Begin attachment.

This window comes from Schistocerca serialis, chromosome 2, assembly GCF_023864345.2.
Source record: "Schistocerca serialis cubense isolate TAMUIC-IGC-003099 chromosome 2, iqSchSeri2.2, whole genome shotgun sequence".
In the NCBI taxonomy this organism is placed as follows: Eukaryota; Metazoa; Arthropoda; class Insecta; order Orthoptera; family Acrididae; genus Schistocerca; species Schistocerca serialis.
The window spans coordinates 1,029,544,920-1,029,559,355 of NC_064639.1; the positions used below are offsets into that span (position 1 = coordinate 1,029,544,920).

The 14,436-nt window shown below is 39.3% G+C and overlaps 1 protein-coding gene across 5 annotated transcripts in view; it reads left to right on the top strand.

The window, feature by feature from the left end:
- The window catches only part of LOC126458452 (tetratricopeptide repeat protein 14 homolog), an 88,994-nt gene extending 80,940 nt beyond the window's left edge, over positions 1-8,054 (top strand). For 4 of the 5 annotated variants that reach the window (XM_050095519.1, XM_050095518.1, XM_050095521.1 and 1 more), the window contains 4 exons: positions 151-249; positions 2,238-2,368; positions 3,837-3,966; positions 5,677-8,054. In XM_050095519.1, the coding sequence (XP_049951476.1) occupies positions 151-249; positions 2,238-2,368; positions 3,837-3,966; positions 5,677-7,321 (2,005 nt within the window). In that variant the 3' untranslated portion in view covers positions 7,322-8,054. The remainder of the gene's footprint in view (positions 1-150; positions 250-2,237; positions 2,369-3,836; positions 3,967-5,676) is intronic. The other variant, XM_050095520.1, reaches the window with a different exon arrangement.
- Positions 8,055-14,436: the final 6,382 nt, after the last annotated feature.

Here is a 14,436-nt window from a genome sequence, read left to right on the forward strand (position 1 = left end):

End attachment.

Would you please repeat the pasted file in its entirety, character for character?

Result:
This window comes from Schistocerca serialis, chromosome 2, assembly GCF_023864345.2.
Source record: "Schistocerca serialis cubense isolate TAMUIC-IGC-003099 chromosome 2, iqSchSeri2.2, whole genome shotgun sequence".
In the NCBI taxonomy this organism is placed as follows: Eukaryota; Metazoa; Arthropoda; class Insecta; order Orthoptera; family Acrididae; genus Schistocerca; species Schistocerca serialis.
The window spans coordinates 1,029,544,920-1,029,559,355 of NC_064639.1; the positions used below are offsets into that span (position 1 = coordinate 1,029,544,920).

The 14,436-nt window shown below is 39.3% G+C and overlaps 1 protein-coding gene across 5 annotated transcripts in view; it reads left to right on the top strand.

The window, feature by feature from the left end:
- The window catches only part of LOC126458452 (tetratricopeptide repeat protein 14 homolog), an 88,994-nt gene extending 80,940 nt beyond the window's left edge, over positions 1-8,054 (top strand). For 4 of the 5 annotated variants that reach the window (XM_050095519.1, XM_050095518.1, XM_050095521.1 and 1 more), the window contains 4 exons: positions 151-249; positions 2,238-2,368; positions 3,837-3,966; positions 5,677-8,054. In XM_050095519.1, the coding sequence (XP_049951476.1) occupies positions 151-249; positions 2,238-2,368; positions 3,837-3,966; positions 5,677-7,321 (2,005 nt within the window). In that variant the 3' untranslated portion in view covers positions 7,322-8,054. The remainder of the gene's footprint in view (positions 1-150; positions 250-2,237; positions 2,369-3,836; positions 3,967-5,676) is intronic. The other variant, XM_050095520.1, reaches the window with a different exon arrangement.
- Positions 8,055-14,436: the final 6,382 nt, after the last annotated feature.

Here is a 14,436-nt window from a genome sequence, read left to right on the forward strand (position 1 = left end):